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Illustrating Moveable Type

The use of woodcuts to illustrate moveable type books is credited to Albrecht Pfister, a printer based in Bamberg who inserted wood blocks beside the text.

Guest feature by Dr. Sandra Herron

The use of woodcuts to illustrate moveable type books is credited to Albrecht Pfister, a printer based in Bamberg who inserted wood blocks beside the text.[1] This combination was quickly adopted as woodblocks and moveable letters could be printed on the same press, unlike the intaglio images which had to be printed separately. The rapid rise in popularity of illustrated books was due in part to the flourishing printmaking industry in fifteenth century Germany. The purpose of images such as the ones in this exhibit was to amplify and support the text not to produce individual works of art.[2] The efficacy of images to persuade the viewer was based on an established visual vocabulary, the reading and understanding of which could then be directed by the accompanying text. The value of images to accompany and support text in order to present a specific message was understood and employed in both religious and secular works, dating from the outset of printing. Read more on our Rare Books Online Showcase. See these items in the current Link Gallery exhibition.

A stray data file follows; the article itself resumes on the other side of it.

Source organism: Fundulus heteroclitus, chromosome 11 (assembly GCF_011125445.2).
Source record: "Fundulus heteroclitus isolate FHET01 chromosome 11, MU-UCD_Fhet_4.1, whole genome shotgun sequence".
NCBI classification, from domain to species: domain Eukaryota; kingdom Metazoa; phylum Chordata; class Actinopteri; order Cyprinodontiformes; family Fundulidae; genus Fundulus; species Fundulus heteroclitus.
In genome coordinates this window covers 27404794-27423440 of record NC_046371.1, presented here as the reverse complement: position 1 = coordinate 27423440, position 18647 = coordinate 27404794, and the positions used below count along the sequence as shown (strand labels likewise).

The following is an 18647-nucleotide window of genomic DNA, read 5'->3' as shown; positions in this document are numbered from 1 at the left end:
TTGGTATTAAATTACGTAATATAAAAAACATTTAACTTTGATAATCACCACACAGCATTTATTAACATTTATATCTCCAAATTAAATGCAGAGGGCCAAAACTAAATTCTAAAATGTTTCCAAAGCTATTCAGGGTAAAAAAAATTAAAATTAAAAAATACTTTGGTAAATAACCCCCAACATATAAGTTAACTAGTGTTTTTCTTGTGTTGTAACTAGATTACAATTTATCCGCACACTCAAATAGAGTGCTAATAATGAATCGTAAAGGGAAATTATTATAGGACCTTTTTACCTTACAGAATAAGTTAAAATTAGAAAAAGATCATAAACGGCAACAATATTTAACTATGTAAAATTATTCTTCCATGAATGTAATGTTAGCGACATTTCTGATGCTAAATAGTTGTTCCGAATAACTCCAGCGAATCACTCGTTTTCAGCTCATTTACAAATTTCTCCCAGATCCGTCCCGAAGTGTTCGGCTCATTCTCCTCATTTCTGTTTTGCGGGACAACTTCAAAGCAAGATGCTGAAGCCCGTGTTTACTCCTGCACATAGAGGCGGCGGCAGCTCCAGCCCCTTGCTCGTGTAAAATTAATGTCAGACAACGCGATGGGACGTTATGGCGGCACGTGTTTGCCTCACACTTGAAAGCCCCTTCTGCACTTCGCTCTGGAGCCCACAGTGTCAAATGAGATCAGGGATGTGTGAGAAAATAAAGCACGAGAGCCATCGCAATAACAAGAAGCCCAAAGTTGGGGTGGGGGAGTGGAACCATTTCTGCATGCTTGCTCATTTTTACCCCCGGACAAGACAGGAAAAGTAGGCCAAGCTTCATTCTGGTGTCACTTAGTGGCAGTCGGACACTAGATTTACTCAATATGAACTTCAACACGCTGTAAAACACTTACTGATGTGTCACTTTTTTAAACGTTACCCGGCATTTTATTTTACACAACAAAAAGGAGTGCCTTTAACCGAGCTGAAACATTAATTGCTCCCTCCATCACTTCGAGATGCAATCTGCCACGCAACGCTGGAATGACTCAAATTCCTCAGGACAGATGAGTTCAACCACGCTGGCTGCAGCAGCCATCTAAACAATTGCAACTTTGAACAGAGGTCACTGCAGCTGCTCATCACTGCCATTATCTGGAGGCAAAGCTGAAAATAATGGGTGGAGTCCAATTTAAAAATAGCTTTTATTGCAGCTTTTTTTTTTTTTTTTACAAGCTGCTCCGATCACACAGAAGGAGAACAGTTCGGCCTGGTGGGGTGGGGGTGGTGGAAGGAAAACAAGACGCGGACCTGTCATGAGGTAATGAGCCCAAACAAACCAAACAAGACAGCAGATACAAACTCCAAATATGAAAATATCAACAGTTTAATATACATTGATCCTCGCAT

[1] Lucien Febvre, Henri-Jean, Martin, The Coming of the Book The Impact of Printing 1450-1800, (London: NLB,1976), 90.

[2] Febvre, The Coming of the Book, 91.

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